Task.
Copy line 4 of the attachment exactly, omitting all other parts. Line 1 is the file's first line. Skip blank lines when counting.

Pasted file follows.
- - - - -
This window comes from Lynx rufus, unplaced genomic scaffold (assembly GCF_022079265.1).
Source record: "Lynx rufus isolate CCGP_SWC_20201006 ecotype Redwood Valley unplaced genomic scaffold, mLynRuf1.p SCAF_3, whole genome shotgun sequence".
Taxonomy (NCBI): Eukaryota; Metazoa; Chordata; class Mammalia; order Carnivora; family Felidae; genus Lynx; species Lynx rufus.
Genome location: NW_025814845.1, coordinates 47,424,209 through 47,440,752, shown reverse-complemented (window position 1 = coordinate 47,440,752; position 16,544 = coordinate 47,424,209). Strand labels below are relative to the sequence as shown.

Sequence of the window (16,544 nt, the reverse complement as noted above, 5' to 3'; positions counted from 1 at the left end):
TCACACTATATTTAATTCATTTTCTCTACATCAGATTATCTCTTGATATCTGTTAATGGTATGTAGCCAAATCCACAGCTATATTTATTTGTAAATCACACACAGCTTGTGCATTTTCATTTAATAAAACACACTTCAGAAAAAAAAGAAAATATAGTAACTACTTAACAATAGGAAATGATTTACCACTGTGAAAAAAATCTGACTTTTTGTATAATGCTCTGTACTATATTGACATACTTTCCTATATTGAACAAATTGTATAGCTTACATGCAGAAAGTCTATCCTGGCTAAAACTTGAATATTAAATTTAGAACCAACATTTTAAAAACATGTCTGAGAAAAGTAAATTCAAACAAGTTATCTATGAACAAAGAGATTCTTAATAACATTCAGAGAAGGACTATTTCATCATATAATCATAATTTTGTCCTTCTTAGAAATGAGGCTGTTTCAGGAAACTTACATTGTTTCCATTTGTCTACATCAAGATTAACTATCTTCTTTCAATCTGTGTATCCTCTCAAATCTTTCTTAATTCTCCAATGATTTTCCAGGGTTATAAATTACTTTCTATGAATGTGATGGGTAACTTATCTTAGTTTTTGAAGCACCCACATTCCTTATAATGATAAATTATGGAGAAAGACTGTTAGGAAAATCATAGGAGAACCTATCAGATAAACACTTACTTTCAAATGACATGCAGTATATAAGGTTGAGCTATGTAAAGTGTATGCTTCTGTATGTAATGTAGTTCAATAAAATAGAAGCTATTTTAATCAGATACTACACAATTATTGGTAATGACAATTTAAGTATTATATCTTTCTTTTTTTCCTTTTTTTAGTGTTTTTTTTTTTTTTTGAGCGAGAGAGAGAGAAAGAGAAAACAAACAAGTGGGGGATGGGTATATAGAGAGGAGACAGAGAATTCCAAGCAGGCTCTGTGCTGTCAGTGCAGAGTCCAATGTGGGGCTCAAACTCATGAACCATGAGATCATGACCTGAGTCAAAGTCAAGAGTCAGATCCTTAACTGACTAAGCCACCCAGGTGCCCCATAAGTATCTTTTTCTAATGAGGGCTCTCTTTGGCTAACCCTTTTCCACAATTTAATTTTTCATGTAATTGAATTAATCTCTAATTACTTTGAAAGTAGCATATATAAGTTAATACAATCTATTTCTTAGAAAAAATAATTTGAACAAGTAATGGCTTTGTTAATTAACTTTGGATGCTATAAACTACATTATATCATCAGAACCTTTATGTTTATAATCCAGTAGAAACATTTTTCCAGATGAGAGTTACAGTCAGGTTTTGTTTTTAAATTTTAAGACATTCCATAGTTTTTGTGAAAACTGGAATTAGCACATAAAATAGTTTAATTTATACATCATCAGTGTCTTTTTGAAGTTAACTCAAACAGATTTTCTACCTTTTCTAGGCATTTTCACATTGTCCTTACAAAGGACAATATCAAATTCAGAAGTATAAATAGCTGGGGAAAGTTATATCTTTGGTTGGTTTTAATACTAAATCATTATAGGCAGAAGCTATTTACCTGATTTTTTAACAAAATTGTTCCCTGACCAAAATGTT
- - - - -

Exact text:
Genome location: NW_025814845.1, coordinates 47,424,209 through 47,440,752, shown reverse-complemented (window position 1 = coordinate 47,440,752; position 16,544 = coordinate 47,424,209). Strand labels below are relative to the sequence as shown.